Reay predicted that the spike in distressed hotel loans should begin to improve later in 2011. This is because the economy is improving, as is revenue per available room, or RevPar in industry parlance.

"Revenues are rebounding. That may help some properties out," he said.

Henderson, Tenn.-based Smith Travel Research recently said RevPar, which is used to measure hotel performance, rose in San Diego County to $81.36 in 2010 versus $78.59 in 2009.

Independent hotels continue to account for 71 percent of all hotels foreclosed on in California. San Diego County saw 16 foreclosures in 2010 compared with three in 2009. In Riverside County, foreclosures rose to 14 in 2010, up from 10 in the previous year. San Bernardino County led the state with 17.

Opportunities to buy

Some investors see opportunities with independents.

For instance, San Diego-based Kalthia Group Hotels LLC bought the 83-room America's Best Value Inn in Escondido a few months ago, after the previous owner's lender had foreclosed on a $4 million loan, according to Reay's survey.

Kalthia, which has a small portfolio of 10 hotels in California and six other states, is renovating the Escondido hotel with new carpeting and furniture, and has plans to spruce up the outside.

Mitesh Kalthia, who formed Kalthia Group in 1991, was not available for comment. Hemant Patel, the Escondido hotel's new general manager, is confident that Kalthia will turn around the hotel at 555 N. Centre City Parkway. "It won't be foreclosed again," Patel said.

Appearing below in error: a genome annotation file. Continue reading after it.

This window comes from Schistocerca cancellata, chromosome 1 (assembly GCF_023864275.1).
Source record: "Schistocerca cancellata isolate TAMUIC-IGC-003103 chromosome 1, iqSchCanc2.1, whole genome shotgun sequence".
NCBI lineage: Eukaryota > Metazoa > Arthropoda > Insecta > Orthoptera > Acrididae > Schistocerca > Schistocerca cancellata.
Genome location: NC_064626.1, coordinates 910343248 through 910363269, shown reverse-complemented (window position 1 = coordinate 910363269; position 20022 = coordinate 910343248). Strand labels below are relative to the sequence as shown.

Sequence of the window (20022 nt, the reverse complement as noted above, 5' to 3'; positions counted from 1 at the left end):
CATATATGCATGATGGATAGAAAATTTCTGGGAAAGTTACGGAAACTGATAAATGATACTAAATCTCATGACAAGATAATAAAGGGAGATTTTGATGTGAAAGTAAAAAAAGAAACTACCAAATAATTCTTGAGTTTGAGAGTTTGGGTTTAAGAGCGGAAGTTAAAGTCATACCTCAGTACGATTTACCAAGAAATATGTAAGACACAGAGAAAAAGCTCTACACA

Rising occupancy rates for San Diego hotels are fueling some of the turnaround.

Smith Travel Research also said recently that occupancy rates for San Diego hotels stood at 66.7 percent in 2010, versus 62.7 percent in the year-ago period.

Overall, California continues to lead the nation in foreclosed hotels, according to Reay.

In 2010, 465 California hotels were in default or were foreclosed.

To give an idea of the magnitude of the meltdown, according to Atlas, last year's foreclosures in San Diego County accounted for 1,696 total rooms, up from only 77 rooms in the prior year. Hotel rooms affected by foreclosures in Riverside County, which is heavily influenced by the Coachella Valley's stretch of hundreds of hotels from Palm Springs to Indio, rose to 401 rooms in 2010 -- a 40 percent jump -- versus 286 in 2009.

On hotel defaults, Los Angeles County led with 35, followed by San Bernardino with 32, San Diego County with 31 and Riverside County with 29.

Defaults rose 6.9 percent in 2010 in San Diego County and accounted for 4,681 total rooms, up from 4,139 rooms in 2009. Riverside County's defaults rose 31.8 percent to 29 hotels in 2010, and accounted for 2,501 rooms, up from 2,160 rooms in the year-earlier period.

Reay said the volume of bad loans far exceeds any that he has ever seen.

Call staff writer Pat Maio at 760-740-3527.


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Copyright (c) 2011, North County Times, Escondido, Calif.